Which is why I am convinced the referendum on Indigenous Australian recognition should not be understood as yes alliance versus no alliance, conservatives versus progressives, left versus right, us versus them. This is not the plane on which we should settle the matter of recognition.

The question we are facing is not one which should be allowed to descend into binary conflict. Recognition is about synthesis. It is about yes meeting no, city meeting the bush, remote meeting the metropolis, and conservatives meeting the progressives. It is one of those times when we plead with both camps to see the other as fellow countrymen, and to find the common and higher ground that we can unite around.

The question is about the future of the country and the Australian identity we wish for our children to have. An identity that is sure about who we are as a people and the promise of our mutuality. We don’t want our grandchildren to grow up in an Australia which is still troubled and marked by unfinished business. We don’t want Indigenous Australian children to remain on the margins of their own country, conscious of their strangely enduring alienation from Australian society.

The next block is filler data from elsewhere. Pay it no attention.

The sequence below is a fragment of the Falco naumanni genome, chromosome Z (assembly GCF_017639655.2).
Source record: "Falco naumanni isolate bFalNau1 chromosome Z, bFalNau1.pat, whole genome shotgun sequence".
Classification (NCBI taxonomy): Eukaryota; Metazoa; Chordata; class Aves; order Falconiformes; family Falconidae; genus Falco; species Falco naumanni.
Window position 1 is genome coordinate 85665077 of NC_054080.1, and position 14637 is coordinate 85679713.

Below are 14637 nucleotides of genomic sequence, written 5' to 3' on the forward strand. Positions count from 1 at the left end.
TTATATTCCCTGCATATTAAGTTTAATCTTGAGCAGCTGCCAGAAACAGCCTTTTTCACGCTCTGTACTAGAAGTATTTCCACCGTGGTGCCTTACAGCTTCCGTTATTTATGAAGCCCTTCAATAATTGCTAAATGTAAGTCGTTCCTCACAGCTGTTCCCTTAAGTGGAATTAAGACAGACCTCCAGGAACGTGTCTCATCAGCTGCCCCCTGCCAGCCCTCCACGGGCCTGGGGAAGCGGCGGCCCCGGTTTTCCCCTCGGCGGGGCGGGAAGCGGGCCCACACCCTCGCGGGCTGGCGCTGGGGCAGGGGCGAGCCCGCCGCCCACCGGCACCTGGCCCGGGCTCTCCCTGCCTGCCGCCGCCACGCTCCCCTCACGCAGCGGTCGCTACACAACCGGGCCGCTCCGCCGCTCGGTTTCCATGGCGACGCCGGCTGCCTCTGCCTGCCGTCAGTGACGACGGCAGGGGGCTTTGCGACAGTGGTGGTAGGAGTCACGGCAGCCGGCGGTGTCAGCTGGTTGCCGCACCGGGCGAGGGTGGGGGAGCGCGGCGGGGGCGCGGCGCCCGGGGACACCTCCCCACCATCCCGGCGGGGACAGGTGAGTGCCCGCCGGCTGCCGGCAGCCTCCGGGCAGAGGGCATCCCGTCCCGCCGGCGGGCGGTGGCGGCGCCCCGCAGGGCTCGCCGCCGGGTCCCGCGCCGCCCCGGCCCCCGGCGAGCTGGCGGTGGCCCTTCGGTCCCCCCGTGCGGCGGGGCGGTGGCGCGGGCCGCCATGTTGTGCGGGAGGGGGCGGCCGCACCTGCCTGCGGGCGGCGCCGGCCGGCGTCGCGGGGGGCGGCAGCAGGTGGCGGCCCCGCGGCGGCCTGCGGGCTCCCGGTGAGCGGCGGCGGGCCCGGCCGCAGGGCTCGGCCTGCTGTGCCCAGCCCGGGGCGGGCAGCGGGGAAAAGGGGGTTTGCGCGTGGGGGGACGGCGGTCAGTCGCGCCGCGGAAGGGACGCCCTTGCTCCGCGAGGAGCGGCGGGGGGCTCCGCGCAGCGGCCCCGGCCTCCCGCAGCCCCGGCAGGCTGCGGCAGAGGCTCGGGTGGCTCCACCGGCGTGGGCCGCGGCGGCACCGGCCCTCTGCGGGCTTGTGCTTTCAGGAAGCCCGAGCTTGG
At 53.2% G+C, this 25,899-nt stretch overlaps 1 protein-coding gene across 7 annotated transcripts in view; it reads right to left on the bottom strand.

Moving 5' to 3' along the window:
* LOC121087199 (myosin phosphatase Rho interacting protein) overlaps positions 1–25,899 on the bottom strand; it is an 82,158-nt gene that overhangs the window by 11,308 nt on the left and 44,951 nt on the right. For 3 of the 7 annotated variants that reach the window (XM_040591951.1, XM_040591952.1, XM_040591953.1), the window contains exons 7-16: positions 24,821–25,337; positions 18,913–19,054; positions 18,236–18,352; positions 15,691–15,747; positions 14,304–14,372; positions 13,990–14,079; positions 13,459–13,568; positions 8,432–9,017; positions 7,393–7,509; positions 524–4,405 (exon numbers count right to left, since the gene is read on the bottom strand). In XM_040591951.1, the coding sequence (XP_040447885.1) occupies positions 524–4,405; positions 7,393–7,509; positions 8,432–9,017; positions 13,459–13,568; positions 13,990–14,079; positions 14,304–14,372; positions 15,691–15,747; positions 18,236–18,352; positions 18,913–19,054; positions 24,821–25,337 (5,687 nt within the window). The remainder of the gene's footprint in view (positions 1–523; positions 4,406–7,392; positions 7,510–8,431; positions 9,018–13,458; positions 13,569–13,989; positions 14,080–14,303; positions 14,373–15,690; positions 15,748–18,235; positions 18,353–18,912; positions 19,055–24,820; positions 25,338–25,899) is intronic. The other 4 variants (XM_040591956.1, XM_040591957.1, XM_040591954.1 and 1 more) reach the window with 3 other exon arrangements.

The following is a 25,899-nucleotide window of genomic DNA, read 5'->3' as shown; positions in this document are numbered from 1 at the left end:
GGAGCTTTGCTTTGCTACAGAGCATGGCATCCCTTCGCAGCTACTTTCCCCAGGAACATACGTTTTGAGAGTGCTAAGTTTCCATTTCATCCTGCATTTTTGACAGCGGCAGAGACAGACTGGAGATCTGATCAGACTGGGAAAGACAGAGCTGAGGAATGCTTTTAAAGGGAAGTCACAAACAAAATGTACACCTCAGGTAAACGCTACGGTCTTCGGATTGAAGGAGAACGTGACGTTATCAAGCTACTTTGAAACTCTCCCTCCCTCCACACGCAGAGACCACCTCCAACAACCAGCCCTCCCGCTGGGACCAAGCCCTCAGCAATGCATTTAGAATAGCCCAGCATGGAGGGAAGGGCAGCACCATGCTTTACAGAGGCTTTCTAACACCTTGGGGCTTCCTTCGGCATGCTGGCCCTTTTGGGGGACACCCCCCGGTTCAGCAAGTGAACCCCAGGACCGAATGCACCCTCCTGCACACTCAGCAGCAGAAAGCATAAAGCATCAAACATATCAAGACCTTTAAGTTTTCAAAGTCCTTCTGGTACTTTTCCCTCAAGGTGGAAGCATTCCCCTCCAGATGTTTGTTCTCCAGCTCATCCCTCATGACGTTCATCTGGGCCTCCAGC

There are two lies we will have to be vigilant about in the forthcoming campaign. They are egregious lies because they rely upon a Trumpian obscurantism to be sustained. It is like the birtherism lie raised against President Obama – that contrary to all the evidence Obama was born in Kenya and not in Hawaii and therefore ineligible for presidential office. Or like the election lie of 2020 – that President Biden had stolen the election from his predecessor.